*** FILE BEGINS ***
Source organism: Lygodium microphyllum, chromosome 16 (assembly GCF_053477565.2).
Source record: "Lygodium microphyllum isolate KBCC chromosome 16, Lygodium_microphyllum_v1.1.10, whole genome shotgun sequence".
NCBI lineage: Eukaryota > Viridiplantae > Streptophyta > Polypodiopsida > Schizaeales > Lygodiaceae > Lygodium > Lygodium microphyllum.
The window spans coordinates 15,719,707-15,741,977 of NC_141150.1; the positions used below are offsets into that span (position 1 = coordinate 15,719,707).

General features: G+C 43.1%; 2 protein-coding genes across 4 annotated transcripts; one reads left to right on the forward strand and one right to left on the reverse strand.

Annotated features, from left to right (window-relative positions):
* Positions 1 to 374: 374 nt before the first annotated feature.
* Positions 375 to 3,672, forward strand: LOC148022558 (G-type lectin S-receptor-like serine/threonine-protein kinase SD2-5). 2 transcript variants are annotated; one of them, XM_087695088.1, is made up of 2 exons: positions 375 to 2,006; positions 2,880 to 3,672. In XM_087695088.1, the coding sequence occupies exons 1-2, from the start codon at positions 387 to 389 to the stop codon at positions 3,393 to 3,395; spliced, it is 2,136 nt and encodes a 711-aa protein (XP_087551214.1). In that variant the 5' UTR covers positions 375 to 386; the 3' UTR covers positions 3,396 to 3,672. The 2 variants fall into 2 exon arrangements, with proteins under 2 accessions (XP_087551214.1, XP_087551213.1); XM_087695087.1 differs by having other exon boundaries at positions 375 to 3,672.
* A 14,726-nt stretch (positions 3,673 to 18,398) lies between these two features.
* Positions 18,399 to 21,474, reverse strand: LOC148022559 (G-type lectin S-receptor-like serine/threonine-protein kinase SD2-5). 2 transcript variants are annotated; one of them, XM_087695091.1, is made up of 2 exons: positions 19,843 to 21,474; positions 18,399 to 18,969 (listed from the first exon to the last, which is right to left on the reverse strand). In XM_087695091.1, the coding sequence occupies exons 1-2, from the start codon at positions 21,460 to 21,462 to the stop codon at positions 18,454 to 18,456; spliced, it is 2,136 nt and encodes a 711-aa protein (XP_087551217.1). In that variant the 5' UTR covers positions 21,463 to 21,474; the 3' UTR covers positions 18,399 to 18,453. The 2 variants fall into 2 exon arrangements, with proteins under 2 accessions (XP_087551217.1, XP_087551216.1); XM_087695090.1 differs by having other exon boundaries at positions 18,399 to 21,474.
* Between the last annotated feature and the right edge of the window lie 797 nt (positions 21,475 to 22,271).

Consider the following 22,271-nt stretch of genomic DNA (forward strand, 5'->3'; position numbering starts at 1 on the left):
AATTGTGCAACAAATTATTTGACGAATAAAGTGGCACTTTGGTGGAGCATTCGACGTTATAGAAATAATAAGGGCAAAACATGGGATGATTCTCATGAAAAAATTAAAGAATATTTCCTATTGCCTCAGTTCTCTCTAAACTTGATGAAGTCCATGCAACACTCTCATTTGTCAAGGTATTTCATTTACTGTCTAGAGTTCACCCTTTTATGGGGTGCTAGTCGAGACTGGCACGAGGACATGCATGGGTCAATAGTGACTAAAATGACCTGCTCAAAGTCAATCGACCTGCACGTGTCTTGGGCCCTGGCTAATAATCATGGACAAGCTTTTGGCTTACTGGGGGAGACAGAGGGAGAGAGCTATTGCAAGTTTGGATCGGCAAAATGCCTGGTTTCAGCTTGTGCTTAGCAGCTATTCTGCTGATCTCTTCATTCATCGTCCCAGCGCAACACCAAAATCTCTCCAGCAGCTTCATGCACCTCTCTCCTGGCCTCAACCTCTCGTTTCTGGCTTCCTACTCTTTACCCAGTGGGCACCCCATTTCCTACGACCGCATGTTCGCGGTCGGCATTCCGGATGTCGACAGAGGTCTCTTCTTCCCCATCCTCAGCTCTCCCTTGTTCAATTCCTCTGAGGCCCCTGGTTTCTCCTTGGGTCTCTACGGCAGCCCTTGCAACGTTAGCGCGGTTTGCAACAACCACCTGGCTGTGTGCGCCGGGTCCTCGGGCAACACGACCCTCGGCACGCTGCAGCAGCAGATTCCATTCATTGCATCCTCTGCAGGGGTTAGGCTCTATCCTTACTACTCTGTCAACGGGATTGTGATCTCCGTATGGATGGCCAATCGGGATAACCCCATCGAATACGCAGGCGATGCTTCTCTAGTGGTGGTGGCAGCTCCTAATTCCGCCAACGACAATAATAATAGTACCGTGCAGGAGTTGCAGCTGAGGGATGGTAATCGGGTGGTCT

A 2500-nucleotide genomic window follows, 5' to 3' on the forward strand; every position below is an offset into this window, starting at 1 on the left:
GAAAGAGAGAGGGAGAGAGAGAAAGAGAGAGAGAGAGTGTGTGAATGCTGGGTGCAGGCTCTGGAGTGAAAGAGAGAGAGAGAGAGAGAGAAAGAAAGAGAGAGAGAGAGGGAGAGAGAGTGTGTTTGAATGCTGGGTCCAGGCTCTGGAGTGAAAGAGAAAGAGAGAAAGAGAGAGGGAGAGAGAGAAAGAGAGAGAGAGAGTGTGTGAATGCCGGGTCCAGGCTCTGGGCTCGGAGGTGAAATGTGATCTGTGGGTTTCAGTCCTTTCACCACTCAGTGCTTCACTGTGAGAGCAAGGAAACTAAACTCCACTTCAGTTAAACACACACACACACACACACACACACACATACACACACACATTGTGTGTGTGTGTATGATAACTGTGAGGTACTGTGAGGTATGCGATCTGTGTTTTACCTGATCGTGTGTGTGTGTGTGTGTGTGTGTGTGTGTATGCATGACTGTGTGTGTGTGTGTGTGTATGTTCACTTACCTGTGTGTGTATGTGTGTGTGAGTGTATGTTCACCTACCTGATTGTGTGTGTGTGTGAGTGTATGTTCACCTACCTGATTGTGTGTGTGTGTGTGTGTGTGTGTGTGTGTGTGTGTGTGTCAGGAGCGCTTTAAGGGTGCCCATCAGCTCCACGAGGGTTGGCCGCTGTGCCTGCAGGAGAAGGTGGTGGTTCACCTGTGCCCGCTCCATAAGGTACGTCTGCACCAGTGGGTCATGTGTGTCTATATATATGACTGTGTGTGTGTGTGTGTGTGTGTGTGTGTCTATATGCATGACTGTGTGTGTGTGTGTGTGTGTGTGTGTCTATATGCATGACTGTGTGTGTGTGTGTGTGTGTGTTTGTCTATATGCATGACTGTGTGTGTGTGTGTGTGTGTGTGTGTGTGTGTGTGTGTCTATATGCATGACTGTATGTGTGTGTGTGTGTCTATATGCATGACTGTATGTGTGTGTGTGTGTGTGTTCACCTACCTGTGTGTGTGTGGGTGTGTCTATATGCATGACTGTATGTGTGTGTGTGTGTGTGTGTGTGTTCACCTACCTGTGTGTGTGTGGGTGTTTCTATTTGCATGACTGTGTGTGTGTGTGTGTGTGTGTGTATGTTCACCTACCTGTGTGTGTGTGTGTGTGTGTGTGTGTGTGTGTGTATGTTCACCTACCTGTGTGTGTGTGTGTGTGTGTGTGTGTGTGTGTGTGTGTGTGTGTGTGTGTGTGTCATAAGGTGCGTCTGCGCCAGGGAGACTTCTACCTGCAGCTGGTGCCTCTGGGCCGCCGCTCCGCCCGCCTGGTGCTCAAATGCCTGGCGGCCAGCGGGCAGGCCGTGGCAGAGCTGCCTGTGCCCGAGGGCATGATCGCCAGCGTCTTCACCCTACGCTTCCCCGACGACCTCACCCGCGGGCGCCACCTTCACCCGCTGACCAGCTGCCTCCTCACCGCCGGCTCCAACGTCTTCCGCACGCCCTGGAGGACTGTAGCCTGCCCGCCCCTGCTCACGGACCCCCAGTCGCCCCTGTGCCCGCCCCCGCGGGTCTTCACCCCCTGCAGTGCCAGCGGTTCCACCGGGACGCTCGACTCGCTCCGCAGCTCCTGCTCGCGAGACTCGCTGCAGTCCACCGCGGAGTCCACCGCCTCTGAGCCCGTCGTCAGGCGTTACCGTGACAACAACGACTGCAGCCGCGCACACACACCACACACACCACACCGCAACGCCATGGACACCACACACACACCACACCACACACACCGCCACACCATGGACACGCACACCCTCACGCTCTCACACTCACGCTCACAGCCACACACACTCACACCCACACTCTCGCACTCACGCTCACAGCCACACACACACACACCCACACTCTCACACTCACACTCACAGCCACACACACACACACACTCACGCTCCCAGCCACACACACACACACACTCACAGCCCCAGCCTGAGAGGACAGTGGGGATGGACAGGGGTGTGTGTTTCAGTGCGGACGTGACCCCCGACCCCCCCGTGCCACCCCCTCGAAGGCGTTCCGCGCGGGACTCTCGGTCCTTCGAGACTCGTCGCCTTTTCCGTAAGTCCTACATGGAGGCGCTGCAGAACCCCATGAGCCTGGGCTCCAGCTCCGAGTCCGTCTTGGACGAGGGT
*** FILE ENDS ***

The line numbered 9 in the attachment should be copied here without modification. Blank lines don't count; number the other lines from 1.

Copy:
* A 14,726-nt stretch (positions 3,673 to 18,398) lies between these two features.